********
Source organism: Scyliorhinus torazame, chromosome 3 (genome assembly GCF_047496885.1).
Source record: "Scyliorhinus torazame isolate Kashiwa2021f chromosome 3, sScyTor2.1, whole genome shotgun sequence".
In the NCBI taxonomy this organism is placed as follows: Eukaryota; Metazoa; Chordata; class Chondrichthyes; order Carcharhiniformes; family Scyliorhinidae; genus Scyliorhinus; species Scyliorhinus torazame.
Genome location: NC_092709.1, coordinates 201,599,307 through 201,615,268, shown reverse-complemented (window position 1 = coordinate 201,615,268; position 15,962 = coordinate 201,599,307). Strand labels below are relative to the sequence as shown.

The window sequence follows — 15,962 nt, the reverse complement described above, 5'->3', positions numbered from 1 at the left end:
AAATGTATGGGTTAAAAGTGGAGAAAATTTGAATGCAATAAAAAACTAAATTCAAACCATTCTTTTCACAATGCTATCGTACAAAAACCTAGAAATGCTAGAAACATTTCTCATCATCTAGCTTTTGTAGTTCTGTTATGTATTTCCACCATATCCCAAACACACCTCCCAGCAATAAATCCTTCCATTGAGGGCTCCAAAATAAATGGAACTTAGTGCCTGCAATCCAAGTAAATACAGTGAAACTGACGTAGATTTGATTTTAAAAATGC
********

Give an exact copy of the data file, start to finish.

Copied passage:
Source organism: Scyliorhinus torazame, chromosome 3 (genome assembly GCF_047496885.1).
Source record: "Scyliorhinus torazame isolate Kashiwa2021f chromosome 3, sScyTor2.1, whole genome shotgun sequence".
In the NCBI taxonomy this organism is placed as follows: Eukaryota; Metazoa; Chordata; class Chondrichthyes; order Carcharhiniformes; family Scyliorhinidae; genus Scyliorhinus; species Scyliorhinus torazame.
Genome location: NC_092709.1, coordinates 201,599,307 through 201,615,268, shown reverse-complemented (window position 1 = coordinate 201,615,268; position 15,962 = coordinate 201,599,307). Strand labels below are relative to the sequence as shown.

The window sequence follows — 15,962 nt, the reverse complement described above, 5'->3', positions numbered from 1 at the left end:
AAATGTATGGGTTAAAAGTGGAGAAAATTTGAATGCAATAAAAAACTAAATTCAAACCATTCTTTTCACAATGCTATCGTACAAAAACCTAGAAATGCTAGAAACATTTCTCATCATCTAGCTTTTGTAGTTCTGTTATGTATTTCCACCATATCCCAAACACACCTCCCAGCAATAAATCCTTCCATTGAGGGCTCCAAAATAAATGGAACTTAGTGCCTGCAATCCAAGTAAATACAGTGAAACTGACGTAGATTTGATTTTAAAAATGC